How the surprise Raiders nailed down Super Bowl berth
The improbable Oakland Raiders, who play the Philadelphia Eagles in Super Bowl XV in New orleans on Jan. 25, weren't considered much before the start of the National Football League season.
A proposed franchise shift to Los angeles had been blocked in court; the team was coming off a year in which its defense ranked 21st in the NFL; and quarterback Ken Stabler had been traded to Houston for Dan Pastorini. Meanwhile , a reported 10,000 season ticket holders, furiout that Raider ownership was determined to cut itself a piece of L.A.'s more lucrative TV market, had failed to renew.
While a swap of veteran quarterbacks has sometimes proved beneficial to both parties, there is usually an adjustment period while the new man and his teammates learn each other's ways. Often that shakedown cruise results in more defeats than victories. In fact, after five games, Oakland was 2-3.
Considering those conditions, the chances of the Raiders making the playoffs this year -- even as a wild card -- were about the same as a .219-hitting minor league baseball player getting a loud foul fireball pitcher Nolan Ryan.
"What people forgot is that Oakland still had Al Davis in the front office, and there probably isn't anyone around who understands pro football and the people who play it better," said former NFL quarterback and place kicker George Blanda, who spent the last time nine years of his career with the Raiders.
"I could have run that offense today, because it's the same thing the Raiders were using when I was playing, and I quit six years ago," George said, While shaking hands with old friends in the Oakland locker room after the Raiders' upset 34-27 win in San Diego. "Plunkett [QB Jim Plunkett] used only four or five running plays and only about sevenpass plays against the Chargers. Of course, there were options for himself, his runners, and his receivers if the defense shifted, but basically it was all standard stuff."
Whatever it was, it certainly worked, as Plunkett passed for two touchdowns and ran for another in building a 28-7 lead. San Diego rallied to within four points late in the third quarter, but Oakland controlled the ball most of the rest of the way to protect its lead.
Blanda says that although a lot of peole still think Davis has never stopped coaching the Raiders, what he has really done is surround himself with good people and then convince them that his way of doing things works.
"Some will tell you that Al is hard to deal with, but in all the time I played at Oakland we never had anything but a perfect working relationship," George continued. "It happened because Al lets everybody know exactly what he wants, and doesn't pull any punches.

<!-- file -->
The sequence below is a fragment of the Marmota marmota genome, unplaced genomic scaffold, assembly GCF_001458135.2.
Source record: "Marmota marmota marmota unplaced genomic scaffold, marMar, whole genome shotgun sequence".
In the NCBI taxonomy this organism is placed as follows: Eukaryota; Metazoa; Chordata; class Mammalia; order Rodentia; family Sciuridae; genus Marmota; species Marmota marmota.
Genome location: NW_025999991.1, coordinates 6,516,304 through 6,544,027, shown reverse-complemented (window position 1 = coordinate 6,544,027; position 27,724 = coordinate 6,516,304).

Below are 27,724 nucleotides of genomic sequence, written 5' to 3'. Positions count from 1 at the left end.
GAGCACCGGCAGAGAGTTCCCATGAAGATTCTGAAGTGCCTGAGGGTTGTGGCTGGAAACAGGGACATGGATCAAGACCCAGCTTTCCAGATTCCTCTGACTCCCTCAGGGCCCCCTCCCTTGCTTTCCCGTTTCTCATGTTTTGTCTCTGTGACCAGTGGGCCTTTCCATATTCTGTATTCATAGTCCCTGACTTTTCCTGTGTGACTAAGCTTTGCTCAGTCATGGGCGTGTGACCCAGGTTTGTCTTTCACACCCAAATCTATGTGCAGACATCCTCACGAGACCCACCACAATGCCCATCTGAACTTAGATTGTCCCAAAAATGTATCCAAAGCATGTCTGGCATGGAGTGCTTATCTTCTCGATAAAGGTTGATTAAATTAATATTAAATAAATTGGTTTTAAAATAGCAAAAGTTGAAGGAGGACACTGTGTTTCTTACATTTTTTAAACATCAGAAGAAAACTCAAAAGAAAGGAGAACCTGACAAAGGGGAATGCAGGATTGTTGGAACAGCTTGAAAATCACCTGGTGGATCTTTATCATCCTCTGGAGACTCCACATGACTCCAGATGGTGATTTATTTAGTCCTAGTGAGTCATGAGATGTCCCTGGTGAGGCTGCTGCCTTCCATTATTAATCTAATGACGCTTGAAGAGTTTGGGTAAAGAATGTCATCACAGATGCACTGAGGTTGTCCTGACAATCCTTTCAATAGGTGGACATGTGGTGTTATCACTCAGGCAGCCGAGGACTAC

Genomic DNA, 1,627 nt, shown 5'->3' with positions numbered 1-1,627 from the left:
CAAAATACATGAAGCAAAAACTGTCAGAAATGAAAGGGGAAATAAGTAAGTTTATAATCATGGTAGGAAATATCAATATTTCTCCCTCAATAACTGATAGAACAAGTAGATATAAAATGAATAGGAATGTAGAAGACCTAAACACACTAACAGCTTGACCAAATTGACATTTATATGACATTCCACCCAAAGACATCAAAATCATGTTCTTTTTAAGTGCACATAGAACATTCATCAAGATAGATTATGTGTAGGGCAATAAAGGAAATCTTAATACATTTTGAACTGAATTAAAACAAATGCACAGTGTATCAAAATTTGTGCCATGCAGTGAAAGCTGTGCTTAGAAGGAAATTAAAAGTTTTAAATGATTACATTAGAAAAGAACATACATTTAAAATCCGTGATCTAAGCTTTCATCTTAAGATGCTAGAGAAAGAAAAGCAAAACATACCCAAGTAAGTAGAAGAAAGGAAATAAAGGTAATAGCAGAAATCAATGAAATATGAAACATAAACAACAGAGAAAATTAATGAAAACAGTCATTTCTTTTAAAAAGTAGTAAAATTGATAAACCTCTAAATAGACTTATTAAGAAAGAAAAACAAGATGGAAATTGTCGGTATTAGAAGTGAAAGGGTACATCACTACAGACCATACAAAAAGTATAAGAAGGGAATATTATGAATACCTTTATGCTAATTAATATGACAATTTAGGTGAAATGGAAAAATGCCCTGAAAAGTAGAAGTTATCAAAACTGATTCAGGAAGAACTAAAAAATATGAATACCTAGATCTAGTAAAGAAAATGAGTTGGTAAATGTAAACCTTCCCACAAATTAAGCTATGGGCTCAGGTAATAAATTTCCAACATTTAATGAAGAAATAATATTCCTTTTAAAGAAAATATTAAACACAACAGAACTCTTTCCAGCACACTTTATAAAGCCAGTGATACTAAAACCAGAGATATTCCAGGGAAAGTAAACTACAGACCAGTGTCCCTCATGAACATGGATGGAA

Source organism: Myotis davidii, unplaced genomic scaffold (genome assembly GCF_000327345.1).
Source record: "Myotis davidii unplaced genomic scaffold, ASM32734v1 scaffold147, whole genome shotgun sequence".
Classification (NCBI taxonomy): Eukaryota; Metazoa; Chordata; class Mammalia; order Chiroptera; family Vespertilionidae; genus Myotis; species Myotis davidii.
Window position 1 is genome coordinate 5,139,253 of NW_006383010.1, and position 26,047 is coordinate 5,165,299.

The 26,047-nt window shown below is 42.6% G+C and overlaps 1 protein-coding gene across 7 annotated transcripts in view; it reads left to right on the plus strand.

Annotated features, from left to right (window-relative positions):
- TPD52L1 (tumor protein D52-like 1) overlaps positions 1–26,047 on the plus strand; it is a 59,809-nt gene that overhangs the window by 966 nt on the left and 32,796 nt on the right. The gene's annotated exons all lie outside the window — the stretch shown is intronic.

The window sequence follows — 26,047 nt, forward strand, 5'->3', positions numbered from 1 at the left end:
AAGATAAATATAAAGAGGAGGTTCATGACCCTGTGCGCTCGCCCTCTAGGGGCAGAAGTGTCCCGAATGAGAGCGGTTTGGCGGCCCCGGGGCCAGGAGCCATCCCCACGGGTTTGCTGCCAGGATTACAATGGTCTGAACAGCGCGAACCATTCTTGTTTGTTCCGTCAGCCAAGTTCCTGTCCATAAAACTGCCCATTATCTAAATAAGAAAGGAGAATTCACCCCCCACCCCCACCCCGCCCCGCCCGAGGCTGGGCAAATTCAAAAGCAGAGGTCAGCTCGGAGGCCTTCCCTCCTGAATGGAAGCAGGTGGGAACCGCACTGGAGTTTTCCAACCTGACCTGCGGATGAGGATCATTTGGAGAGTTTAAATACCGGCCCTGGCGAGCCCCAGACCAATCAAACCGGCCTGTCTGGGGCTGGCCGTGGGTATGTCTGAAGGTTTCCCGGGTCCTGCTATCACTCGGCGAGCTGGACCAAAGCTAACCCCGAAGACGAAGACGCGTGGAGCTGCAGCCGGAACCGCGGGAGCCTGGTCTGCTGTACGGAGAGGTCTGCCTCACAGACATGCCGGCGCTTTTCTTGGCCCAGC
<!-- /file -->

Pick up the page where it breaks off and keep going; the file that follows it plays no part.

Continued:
"The reason Oakland defeated San Diego is the play- offs is because it outplayed them, 'outfundamentaled' them, beat them physically, took advantage of Charger mistakes, and made very few of their own."
Blanda says that he has never liked quarterbacks who scramble. Instead he preferes guys who stay in the pocket, who don't try to force things, who take what the defense give them, and who don't throw many interceptions.
"Plunkett [who replaced Pastorini early in the season when Dan broke his leg] is ideal for the Raiders because he uses the pocket for what it was intended -- a safe place from which to throw," George said. "Jim sometimes costs the Raiders yardage when he gets sacked. But that's a lot better than throwing when youdon't have anyone open and risking an interception."
"Ordinarily you'd never want Plunkett to run with the football," he continued. "If this had been a regular season game, I don't think you would have seen Jim run five yards for a touchdown when all his receivers were covered early in the game, because the risk of injury is too great. But in a playoff game, a quarterback has to be willing to break the rules."
Blanda says that three big things Plunkett has going for him are his ability to read defenses, a throwing arm that is accurate both short and long, and a flair for quickly finding his secondary receiver whenever his primary target is covered.
"Although Jim didn't played much in the last few years, he was able to get his timing back, and he hadn't forgotten the lessons he'd learned in New England.
"Things never change in football, it's still blocking and tackling and execution, and having an experienced quarterback who is patient enough to take what the defense gives him. The thing that impressed me most was the way the Raiders kept making the big plays."
Read anything you want into the following, but after beating San Diego the Oakland players voted the game ball to Davis, who never tackled anything tougher all afternoon than a roast beef sandwich.